Abstract 11011: Heart Failure Influences Nucleolar Organization and Protein Expression in Human Hearts
Introduction: The nucleolus represents a dynamic structure involved in important cellular processes, but its role in development of heart failure (HF) has not been studied.
Methods: We investigate for the first time the influence of HF on nucleolar organization and proteins in patients with ischemic (ICM) or dilated cardiomyopathy (DCM). A total of 75 human hearts from ICM (n=38) and DCM (n=31) patients, undergoing heart transplantation and control donors (n=6), were analysed by western-blotting and gene expression methods.
Results: When we compared protein levels according to HF etiology, nucleolin was increased in both ICM (117%, p<0.05) and DCM (141%, p<0.01). Moreover, mRNA expression were also upregulated in ICM (1.46-fold, p<0.05) and DCM (1.70-fold, p<0.05). Fibrillarin, B23 and MDM2 were not different when compared with control donors. Immunofluorescence studies showed that the highest intensity of nucleolin was into nucleolus (p<0.0001), and it was increased in pathological hearts (p<0.0001). Finally, ultrastructure analysis by electron microscopy showed an increase in the nucleus and nucleolus size in ICM (17%, p<0.05 and 131%, p<0.001) and DCM (56%, p<0.01 and 69%, p<0.01). Nucleolar organization was influenced by HF irrespective of etiology, increasing fibrillar centers (p<0.001), perinucleolar chromatin (p<0.01) and dense fibrillar components (p<0.01).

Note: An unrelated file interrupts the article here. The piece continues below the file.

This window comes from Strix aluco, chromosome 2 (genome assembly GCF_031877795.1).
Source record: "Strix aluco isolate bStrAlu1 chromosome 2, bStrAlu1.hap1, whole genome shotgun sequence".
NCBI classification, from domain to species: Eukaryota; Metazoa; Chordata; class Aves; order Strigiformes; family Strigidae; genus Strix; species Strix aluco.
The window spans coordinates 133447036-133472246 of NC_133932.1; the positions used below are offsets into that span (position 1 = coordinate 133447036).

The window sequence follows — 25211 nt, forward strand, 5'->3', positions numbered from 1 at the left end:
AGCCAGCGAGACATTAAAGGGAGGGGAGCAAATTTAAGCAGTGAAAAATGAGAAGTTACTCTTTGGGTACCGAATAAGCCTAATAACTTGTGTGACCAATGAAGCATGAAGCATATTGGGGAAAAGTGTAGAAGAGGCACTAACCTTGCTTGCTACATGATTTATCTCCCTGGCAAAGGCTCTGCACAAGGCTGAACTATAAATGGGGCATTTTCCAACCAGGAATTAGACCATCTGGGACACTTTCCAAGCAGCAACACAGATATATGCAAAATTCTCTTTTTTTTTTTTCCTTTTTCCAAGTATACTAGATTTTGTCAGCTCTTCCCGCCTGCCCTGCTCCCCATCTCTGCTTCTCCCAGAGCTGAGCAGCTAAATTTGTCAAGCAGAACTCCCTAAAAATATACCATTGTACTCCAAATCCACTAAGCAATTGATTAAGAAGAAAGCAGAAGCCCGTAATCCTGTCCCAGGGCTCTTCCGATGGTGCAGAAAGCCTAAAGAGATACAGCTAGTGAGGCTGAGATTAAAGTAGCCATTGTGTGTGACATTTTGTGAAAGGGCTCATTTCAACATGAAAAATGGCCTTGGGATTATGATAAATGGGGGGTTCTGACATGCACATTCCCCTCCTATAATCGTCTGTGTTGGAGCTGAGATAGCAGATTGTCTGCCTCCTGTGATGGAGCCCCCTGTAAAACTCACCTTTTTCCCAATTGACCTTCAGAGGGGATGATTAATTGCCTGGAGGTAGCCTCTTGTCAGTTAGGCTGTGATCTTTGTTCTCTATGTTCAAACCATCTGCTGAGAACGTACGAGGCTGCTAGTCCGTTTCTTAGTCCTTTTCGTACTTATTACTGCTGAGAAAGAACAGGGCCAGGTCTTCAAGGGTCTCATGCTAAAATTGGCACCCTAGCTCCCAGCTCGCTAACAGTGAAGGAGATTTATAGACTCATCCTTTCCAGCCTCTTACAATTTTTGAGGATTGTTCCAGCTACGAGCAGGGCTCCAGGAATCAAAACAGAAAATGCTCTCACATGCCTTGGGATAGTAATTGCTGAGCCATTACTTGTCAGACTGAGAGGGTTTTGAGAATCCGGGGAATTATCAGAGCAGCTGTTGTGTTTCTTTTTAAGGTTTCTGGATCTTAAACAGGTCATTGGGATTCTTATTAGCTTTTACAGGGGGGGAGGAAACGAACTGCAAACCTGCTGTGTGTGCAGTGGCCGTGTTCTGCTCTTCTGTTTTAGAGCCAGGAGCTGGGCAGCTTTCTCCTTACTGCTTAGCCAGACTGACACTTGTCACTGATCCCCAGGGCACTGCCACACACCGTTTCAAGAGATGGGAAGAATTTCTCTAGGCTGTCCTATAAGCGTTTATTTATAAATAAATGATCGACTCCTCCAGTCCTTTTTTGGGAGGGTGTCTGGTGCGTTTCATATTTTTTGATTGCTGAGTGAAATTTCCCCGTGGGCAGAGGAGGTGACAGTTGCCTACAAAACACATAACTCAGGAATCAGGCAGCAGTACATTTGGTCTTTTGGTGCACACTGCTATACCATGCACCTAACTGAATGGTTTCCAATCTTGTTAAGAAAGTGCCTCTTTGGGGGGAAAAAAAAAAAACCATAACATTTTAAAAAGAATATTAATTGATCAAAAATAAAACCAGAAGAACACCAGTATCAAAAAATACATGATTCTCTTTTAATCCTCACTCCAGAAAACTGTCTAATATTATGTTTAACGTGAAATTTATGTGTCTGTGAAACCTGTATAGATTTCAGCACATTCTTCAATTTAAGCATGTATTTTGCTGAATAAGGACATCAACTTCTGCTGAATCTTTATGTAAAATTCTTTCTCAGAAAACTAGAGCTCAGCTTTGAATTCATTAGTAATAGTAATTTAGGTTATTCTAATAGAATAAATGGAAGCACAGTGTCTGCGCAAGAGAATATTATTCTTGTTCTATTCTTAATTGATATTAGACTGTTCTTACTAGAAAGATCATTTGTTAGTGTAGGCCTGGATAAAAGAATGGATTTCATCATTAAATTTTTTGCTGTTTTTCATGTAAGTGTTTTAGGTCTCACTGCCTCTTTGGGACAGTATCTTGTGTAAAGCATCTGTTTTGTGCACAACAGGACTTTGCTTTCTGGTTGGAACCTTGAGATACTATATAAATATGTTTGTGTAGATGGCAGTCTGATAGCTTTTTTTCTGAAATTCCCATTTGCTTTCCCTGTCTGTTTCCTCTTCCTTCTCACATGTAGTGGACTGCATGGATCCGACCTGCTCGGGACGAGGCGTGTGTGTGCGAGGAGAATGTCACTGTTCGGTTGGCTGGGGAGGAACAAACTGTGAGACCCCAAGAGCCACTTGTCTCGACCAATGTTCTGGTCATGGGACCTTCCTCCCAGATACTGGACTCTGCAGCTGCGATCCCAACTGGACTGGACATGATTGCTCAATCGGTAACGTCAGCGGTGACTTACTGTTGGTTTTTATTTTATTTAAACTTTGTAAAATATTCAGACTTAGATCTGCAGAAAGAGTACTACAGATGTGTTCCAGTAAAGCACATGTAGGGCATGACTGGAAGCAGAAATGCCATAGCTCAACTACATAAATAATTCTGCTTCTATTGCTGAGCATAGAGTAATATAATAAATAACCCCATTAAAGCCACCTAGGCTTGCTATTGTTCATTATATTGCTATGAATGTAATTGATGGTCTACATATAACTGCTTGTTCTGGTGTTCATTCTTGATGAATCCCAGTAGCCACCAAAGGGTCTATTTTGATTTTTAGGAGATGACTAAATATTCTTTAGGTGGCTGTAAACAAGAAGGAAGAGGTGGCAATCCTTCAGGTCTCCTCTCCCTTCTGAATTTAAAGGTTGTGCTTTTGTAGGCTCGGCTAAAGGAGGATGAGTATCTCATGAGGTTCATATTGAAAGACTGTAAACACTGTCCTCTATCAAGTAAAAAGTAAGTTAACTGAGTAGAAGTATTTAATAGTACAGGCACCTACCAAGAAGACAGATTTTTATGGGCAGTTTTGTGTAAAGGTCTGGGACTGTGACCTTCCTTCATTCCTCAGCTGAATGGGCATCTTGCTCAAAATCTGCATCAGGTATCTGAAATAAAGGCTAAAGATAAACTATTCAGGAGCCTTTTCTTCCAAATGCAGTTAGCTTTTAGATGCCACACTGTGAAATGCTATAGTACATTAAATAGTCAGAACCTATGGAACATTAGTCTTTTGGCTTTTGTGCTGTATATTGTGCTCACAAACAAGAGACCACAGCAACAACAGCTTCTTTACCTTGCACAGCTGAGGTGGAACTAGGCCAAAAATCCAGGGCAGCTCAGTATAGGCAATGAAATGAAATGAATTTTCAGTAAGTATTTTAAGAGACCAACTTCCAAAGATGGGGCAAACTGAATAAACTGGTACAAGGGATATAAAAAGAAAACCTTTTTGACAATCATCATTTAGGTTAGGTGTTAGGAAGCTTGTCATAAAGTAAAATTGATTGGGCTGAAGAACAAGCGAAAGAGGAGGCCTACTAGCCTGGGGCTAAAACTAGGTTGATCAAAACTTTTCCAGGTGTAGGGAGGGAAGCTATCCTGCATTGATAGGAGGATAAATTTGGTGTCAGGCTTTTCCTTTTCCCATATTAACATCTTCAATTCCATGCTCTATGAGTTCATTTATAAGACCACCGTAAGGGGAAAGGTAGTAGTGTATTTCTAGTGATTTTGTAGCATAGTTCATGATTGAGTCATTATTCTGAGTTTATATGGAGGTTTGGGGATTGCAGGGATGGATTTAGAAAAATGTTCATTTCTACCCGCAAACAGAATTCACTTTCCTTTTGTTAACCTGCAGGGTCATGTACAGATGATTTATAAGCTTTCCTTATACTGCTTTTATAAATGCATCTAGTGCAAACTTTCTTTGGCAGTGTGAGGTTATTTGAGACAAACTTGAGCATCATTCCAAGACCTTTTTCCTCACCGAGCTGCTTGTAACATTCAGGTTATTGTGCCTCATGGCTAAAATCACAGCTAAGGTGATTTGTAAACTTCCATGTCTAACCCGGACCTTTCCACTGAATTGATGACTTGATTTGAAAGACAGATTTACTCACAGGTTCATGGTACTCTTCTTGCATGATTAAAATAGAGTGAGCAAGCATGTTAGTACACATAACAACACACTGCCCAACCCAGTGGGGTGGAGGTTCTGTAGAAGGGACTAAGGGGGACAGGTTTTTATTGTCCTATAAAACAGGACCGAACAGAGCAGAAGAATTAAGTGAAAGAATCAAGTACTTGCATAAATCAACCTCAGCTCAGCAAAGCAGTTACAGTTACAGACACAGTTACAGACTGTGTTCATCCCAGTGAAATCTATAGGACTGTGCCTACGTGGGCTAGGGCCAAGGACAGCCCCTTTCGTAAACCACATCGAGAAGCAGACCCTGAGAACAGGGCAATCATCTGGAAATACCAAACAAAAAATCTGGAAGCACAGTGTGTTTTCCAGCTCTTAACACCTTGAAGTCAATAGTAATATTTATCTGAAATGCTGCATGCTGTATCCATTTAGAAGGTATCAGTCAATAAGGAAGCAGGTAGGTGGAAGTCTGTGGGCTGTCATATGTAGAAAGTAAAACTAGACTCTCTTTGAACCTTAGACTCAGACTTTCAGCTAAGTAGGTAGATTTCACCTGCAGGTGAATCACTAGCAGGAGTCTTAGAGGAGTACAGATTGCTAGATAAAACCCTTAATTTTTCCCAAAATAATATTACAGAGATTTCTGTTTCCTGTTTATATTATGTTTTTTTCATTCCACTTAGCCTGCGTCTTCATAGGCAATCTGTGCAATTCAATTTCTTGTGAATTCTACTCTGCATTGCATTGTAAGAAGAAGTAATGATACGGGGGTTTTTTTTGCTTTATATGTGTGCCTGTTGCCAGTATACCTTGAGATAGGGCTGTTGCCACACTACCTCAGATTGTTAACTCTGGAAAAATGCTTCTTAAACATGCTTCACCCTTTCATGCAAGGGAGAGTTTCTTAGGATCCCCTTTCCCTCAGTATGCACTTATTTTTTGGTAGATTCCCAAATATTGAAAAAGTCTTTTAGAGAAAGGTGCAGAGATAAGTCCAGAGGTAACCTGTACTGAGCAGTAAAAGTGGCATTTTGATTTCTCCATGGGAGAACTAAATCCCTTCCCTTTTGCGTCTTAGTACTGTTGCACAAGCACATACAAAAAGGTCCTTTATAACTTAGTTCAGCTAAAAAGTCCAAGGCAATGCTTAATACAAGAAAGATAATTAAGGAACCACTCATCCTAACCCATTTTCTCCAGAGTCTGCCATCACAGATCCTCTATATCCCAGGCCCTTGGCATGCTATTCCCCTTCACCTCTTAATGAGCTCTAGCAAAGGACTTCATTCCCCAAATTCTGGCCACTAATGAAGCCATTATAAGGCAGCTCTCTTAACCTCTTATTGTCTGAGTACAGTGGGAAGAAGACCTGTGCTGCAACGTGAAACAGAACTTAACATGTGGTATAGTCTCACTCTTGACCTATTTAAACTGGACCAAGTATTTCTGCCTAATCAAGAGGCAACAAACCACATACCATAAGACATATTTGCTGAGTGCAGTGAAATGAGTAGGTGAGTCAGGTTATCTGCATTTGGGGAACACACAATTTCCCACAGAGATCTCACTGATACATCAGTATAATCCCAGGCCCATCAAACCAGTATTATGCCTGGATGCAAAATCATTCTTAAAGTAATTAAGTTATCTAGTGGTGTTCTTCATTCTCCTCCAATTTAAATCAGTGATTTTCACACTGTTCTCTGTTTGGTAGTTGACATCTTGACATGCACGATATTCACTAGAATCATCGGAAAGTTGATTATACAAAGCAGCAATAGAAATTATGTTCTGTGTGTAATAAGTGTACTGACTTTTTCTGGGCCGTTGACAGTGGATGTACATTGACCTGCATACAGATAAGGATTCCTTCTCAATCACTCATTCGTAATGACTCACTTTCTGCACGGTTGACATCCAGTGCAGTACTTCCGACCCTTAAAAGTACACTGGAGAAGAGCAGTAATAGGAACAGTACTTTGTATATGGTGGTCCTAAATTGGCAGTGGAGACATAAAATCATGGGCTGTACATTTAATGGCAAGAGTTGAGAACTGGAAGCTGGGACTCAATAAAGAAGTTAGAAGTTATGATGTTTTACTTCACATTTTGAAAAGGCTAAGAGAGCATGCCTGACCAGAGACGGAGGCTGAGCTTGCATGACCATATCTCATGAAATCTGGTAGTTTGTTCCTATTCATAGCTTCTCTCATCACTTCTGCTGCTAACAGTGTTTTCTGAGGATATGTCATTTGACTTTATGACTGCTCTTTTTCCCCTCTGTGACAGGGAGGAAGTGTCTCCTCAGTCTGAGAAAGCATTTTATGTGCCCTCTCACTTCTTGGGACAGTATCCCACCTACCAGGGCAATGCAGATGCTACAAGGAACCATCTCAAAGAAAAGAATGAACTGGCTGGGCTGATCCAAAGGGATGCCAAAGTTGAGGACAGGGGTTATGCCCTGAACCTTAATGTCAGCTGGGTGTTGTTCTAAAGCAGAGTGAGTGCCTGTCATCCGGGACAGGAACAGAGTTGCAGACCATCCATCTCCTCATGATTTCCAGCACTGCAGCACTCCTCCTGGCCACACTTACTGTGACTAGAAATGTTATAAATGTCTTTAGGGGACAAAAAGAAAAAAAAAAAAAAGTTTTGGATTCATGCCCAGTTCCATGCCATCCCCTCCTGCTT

Conclusions: The present study demonstrates that HF influences on morphology and organization of nucleolar components, revealing changes in the expression and in the levels of nucleolin protein. This work established a new way for further studies that analyze other factors involved in the nucleolus activity that could alter several nuclear functions and that could be potential drug targets in human HF.
- © 2012 by American Heart Association, Inc.